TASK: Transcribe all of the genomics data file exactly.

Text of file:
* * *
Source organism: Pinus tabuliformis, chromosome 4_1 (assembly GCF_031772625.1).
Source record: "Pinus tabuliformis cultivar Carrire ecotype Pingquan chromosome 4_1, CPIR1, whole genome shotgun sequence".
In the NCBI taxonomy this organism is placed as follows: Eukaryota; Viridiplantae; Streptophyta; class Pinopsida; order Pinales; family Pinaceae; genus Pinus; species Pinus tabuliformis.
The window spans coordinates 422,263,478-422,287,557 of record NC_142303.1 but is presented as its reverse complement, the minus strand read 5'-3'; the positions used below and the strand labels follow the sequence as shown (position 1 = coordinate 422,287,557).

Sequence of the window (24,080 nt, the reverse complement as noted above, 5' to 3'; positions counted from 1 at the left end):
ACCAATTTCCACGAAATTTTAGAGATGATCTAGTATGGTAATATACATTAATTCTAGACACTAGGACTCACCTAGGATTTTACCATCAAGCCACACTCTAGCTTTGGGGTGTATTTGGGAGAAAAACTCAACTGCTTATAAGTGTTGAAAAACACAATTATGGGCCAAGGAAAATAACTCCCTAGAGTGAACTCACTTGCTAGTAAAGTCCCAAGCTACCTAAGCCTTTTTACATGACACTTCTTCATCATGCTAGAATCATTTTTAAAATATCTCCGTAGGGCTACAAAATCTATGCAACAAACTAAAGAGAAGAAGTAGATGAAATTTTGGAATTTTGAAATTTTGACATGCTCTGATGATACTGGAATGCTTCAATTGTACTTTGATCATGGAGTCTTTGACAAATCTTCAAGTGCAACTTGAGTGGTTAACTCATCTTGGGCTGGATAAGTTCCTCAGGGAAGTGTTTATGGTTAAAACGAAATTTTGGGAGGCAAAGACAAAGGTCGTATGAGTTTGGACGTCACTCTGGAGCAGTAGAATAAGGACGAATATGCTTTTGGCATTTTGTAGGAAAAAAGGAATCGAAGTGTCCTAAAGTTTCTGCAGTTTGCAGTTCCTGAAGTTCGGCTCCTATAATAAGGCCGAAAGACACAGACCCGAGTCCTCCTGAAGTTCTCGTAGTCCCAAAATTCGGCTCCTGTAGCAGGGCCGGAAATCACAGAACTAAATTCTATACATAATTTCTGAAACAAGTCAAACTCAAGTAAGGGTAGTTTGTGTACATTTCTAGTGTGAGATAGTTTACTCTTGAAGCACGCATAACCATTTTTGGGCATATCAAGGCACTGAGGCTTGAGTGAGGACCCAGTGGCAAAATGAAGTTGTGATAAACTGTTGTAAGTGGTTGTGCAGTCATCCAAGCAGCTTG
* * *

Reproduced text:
Source organism: Pinus tabuliformis, chromosome 4_1 (assembly GCF_031772625.1).
Source record: "Pinus tabuliformis cultivar Carrire ecotype Pingquan chromosome 4_1, CPIR1, whole genome shotgun sequence".
In the NCBI taxonomy this organism is placed as follows: Eukaryota; Viridiplantae; Streptophyta; class Pinopsida; order Pinales; family Pinaceae; genus Pinus; species Pinus tabuliformis.
The window spans coordinates 422,263,478-422,287,557 of record NC_142303.1 but is presented as its reverse complement, the minus strand read 5'-3'; the positions used below and the strand labels follow the sequence as shown (position 1 = coordinate 422,287,557).

Sequence of the window (24,080 nt, the reverse complement as noted above, 5' to 3'; positions counted from 1 at the left end):
ACCAATTTCCACGAAATTTTAGAGATGATCTAGTATGGTAATATACATTAATTCTAGACACTAGGACTCACCTAGGATTTTACCATCAAGCCACACTCTAGCTTTGGGGTGTATTTGGGAGAAAAACTCAACTGCTTATAAGTGTTGAAAAACACAATTATGGGCCAAGGAAAATAACTCCCTAGAGTGAACTCACTTGCTAGTAAAGTCCCAAGCTACCTAAGCCTTTTTACATGACACTTCTTCATCATGCTAGAATCATTTTTAAAATATCTCCGTAGGGCTACAAAATCTATGCAACAAACTAAAGAGAAGAAGTAGATGAAATTTTGGAATTTTGAAATTTTGACATGCTCTGATGATACTGGAATGCTTCAATTGTACTTTGATCATGGAGTCTTTGACAAATCTTCAAGTGCAACTTGAGTGGTTAACTCATCTTGGGCTGGATAAGTTCCTCAGGGAAGTGTTTATGGTTAAAACGAAATTTTGGGAGGCAAAGACAAAGGTCGTATGAGTTTGGACGTCACTCTGGAGCAGTAGAATAAGGACGAATATGCTTTTGGCATTTTGTAGGAAAAAAGGAATCGAAGTGTCCTAAAGTTTCTGCAGTTTGCAGTTCCTGAAGTTCGGCTCCTATAATAAGGCCGAAAGACACAGACCCGAGTCCTCCTGAAGTTCTCGTAGTCCCAAAATTCGGCTCCTGTAGCAGGGCCGGAAATCACAGAACTAAATTCTATACATAATTTCTGAAACAAGTCAAACTCAAGTAAGGGTAGTTTGTGTACATTTCTAGTGTGAGATAGTTTACTCTTGAAGCACGCATAACCATTTTTGGGCATATCAAGGCACTGAGGCTTGAGTGAGGACCCAGTGGCAAAATGAAGTTGTGATAAACTGTTGTAAGTGGTTGTGCAGTCATCCAAGCAGCTTG